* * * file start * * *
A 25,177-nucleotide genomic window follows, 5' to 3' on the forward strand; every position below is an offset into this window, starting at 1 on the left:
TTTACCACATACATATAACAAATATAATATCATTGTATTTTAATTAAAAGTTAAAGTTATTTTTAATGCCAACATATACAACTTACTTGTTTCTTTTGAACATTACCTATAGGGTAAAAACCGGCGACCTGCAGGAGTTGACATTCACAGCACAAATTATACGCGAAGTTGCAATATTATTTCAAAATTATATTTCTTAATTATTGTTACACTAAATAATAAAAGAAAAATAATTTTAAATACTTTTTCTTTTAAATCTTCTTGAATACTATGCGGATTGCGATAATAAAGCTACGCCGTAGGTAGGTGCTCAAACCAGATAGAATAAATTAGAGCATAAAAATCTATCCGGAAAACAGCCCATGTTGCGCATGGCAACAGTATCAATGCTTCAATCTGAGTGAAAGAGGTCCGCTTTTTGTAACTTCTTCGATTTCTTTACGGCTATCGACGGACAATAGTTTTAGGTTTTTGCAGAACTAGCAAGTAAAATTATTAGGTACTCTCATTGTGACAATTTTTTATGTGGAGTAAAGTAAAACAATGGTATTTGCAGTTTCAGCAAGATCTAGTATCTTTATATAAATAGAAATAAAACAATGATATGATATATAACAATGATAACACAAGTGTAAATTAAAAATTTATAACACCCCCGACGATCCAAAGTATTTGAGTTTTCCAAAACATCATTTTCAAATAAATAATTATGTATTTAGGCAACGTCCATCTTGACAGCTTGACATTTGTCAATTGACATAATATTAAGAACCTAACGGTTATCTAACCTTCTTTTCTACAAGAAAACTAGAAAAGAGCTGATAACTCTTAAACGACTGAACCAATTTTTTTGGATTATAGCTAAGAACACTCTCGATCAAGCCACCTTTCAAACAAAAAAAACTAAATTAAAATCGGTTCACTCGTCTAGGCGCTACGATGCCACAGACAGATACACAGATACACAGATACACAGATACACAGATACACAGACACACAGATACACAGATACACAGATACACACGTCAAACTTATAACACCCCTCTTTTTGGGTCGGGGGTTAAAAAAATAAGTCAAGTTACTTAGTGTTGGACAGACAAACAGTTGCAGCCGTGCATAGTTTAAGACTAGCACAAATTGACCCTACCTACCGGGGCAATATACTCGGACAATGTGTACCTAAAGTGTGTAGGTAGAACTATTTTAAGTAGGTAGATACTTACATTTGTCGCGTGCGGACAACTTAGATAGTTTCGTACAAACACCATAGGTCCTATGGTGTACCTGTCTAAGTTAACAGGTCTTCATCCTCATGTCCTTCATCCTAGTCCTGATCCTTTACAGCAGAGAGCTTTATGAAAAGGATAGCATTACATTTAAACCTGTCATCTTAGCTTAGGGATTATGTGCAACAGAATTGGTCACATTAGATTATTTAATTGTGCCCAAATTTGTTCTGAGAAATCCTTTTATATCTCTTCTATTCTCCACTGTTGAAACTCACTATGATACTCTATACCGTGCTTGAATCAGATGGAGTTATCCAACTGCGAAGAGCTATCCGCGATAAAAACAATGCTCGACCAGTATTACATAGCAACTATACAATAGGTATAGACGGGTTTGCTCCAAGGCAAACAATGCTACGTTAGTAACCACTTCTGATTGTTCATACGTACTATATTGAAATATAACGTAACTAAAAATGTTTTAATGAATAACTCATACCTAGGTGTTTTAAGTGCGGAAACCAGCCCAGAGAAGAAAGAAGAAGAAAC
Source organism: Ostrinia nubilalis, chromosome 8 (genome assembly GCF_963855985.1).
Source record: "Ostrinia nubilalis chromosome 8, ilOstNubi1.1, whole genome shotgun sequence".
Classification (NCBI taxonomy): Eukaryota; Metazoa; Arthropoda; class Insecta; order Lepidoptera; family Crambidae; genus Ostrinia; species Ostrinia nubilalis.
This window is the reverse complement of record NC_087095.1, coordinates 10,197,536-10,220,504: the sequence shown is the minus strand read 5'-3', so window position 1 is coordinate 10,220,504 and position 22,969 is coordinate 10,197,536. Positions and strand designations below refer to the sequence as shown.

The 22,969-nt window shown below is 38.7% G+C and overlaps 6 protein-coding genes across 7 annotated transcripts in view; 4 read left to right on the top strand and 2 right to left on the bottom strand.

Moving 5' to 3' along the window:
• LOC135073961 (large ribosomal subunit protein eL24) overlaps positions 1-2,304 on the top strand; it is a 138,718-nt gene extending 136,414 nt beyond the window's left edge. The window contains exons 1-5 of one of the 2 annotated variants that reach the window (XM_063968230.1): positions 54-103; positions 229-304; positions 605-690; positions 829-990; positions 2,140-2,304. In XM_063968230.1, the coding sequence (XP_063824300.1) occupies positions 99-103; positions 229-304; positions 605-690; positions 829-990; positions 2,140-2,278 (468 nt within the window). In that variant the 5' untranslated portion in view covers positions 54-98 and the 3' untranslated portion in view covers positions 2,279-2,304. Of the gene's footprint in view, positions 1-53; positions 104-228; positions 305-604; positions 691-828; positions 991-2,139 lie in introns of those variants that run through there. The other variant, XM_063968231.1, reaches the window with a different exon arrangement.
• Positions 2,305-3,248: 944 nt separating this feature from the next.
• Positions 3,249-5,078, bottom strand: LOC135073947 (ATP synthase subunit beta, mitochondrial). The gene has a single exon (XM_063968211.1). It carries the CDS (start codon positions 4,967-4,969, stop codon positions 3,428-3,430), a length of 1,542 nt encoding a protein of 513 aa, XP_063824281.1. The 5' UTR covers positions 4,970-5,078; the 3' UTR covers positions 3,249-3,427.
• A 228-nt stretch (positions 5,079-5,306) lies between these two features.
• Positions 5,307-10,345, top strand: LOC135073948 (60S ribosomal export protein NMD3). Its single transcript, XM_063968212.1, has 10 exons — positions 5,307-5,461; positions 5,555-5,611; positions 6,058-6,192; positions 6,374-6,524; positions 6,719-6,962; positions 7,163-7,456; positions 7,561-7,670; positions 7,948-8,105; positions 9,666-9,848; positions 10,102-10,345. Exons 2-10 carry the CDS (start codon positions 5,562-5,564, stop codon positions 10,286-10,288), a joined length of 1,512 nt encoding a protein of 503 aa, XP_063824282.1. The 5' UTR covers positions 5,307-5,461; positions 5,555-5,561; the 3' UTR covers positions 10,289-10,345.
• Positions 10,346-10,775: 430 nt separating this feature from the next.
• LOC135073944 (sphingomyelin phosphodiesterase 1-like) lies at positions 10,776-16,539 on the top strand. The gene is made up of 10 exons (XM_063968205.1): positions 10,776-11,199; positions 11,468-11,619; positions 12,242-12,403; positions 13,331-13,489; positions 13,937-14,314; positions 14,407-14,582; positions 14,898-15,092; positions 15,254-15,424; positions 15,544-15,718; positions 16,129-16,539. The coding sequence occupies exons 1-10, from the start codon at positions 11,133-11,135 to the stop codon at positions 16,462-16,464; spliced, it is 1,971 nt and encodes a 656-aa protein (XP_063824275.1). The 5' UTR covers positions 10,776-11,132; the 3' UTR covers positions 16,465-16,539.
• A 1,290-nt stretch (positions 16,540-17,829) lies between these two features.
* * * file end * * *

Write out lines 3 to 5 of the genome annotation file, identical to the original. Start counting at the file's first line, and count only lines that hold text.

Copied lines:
Source organism: Ostrinia nubilalis, chromosome 8 (genome assembly GCF_963855985.1).
Source record: "Ostrinia nubilalis chromosome 8, ilOstNubi1.1, whole genome shotgun sequence".
Classification (NCBI taxonomy): Eukaryota; Metazoa; Arthropoda; class Insecta; order Lepidoptera; family Crambidae; genus Ostrinia; species Ostrinia nubilalis.